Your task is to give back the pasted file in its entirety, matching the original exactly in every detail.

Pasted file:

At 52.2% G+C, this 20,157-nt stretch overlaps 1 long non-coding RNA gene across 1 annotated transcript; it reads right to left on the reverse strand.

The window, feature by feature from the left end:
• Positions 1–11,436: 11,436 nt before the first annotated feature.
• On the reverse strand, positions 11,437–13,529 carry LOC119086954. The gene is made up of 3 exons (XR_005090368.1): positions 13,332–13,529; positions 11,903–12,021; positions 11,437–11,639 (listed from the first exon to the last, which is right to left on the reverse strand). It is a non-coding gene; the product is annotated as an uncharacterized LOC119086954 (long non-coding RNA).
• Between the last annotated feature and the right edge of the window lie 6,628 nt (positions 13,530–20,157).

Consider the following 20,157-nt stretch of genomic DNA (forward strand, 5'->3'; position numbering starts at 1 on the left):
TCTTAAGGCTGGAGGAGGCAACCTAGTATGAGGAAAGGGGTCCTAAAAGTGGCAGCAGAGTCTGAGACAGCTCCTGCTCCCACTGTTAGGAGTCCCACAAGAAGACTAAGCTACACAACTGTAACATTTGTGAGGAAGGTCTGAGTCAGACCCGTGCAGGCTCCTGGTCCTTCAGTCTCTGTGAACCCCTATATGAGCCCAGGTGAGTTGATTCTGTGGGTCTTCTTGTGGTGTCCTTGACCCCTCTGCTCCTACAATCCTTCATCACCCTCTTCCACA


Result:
At 52.2% G+C, this 20,157-nt stretch overlaps 1 long non-coding RNA gene across 1 annotated transcript; it reads right to left on the reverse strand.

The window, feature by feature from the left end:
• Positions 1–11,436: 11,436 nt before the first annotated feature.
• On the reverse strand, positions 11,437–13,529 carry LOC119086954. The gene is made up of 3 exons (XR_005090368.1): positions 13,332–13,529; positions 11,903–12,021; positions 11,437–11,639 (listed from the first exon to the last, which is right to left on the reverse strand). It is a non-coding gene; the product is annotated as an uncharacterized LOC119086954 (long non-coding RNA).
• Between the last annotated feature and the right edge of the window lie 6,628 nt (positions 13,530–20,157).

Consider the following 20,157-nt stretch of genomic DNA (forward strand, 5'->3'; position numbering starts at 1 on the left):
TCTTAAGGCTGGAGGAGGCAACCTAGTATGAGGAAAGGGGTCCTAAAAGTGGCAGCAGAGTCTGAGACAGCTCCTGCTCCCACTGTTAGGAGTCCCACAAGAAGACTAAGCTACACAACTGTAACATTTGTGAGGAAGGTCTGAGTCAGACCCGTGCAGGCTCCTGGTCCTTCAGTCTCTGTGAACCCCTATATGAGCCCAGGTGAGTTGATTCTGTGGGTCTTCTTGTGGTGTCCTTGACCCCTCTGCTCCTACAATCCTTCATCACCCTCTTCCACA